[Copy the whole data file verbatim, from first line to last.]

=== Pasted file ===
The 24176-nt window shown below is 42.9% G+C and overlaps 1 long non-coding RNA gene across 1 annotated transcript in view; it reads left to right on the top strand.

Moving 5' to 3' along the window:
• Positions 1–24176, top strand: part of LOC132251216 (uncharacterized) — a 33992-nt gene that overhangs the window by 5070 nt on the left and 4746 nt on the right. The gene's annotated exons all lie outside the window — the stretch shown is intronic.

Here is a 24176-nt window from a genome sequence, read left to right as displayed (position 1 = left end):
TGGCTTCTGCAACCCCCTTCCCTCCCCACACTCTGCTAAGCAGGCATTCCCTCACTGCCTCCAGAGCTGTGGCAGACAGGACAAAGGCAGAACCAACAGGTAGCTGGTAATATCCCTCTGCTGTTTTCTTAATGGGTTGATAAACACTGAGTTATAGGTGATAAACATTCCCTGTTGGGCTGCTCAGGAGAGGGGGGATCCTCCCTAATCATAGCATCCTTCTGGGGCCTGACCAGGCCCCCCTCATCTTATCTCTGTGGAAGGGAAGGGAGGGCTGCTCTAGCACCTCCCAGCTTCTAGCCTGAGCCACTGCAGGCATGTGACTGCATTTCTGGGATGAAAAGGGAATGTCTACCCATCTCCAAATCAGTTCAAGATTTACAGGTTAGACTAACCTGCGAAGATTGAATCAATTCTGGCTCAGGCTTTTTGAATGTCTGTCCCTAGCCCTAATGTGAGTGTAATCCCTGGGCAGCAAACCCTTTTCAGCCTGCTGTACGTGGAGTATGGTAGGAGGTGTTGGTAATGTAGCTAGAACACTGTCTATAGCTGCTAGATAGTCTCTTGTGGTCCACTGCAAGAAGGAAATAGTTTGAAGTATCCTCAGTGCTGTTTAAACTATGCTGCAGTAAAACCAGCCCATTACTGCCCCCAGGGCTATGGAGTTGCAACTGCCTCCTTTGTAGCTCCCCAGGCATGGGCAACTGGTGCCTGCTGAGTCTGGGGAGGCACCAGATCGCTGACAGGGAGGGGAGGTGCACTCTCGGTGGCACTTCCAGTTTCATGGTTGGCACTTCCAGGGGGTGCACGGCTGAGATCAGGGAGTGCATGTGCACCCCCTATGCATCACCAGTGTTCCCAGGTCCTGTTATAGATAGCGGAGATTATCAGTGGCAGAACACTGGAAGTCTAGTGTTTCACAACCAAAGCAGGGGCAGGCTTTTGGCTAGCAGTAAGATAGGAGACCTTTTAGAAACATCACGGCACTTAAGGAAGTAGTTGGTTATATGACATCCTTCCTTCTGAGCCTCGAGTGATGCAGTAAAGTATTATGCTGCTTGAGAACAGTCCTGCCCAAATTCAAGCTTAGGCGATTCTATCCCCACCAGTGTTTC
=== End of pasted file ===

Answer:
The 24176-nt window shown below is 42.9% G+C and overlaps 1 long non-coding RNA gene across 1 annotated transcript in view; it reads left to right on the top strand.

Moving 5' to 3' along the window:
• Positions 1–24176, top strand: part of LOC132251216 (uncharacterized) — a 33992-nt gene that overhangs the window by 5070 nt on the left and 4746 nt on the right. The gene's annotated exons all lie outside the window — the stretch shown is intronic.

Here is a 24176-nt window from a genome sequence, read left to right as displayed (position 1 = left end):
TGGCTTCTGCAACCCCCTTCCCTCCCCACACTCTGCTAAGCAGGCATTCCCTCACTGCCTCCAGAGCTGTGGCAGACAGGACAAAGGCAGAACCAACAGGTAGCTGGTAATATCCCTCTGCTGTTTTCTTAATGGGTTGATAAACACTGAGTTATAGGTGATAAACATTCCCTGTTGGGCTGCTCAGGAGAGGGGGGATCCTCCCTAATCATAGCATCCTTCTGGGGCCTGACCAGGCCCCCCTCATCTTATCTCTGTGGAAGGGAAGGGAGGGCTGCTCTAGCACCTCCCAGCTTCTAGCCTGAGCCACTGCAGGCATGTGACTGCATTTCTGGGATGAAAAGGGAATGTCTACCCATCTCCAAATCAGTTCAAGATTTACAGGTTAGACTAACCTGCGAAGATTGAATCAATTCTGGCTCAGGCTTTTTGAATGTCTGTCCCTAGCCCTAATGTGAGTGTAATCCCTGGGCAGCAAACCCTTTTCAGCCTGCTGTACGTGGAGTATGGTAGGAGGTGTTGGTAATGTAGCTAGAACACTGTCTATAGCTGCTAGATAGTCTCTTGTGGTCCACTGCAAGAAGGAAATAGTTTGAAGTATCCTCAGTGCTGTTTAAACTATGCTGCAGTAAAACCAGCCCATTACTGCCCCCAGGGCTATGGAGTTGCAACTGCCTCCTTTGTAGCTCCCCAGGCATGGGCAACTGGTGCCTGCTGAGTCTGGGGAGGCACCAGATCGCTGACAGGGAGGGGAGGTGCACTCTCGGTGGCACTTCCAGTTTCATGGTTGGCACTTCCAGGGGGTGCACGGCTGAGATCAGGGAGTGCATGTGCACCCCCTATGCATCACCAGTGTTCCCAGGTCCTGTTATAGATAGCGGAGATTATCAGTGGCAGAACACTGGAAGTCTAGTGTTTCACAACCAAAGCAGGGGCAGGCTTTTGGCTAGCAGTAAGATAGGAGACCTTTTAGAAACATCACGGCACTTAAGGAAGTAGTTGGTTATATGACATCCTTCCTTCTGAGCCTCGAGTGATGCAGTAAAGTATTATGCTGCTTGAGAACAGTCCTGCCCAAATTCAAGCTTAGGCGATTCTATCCCCACCAGTGTTTC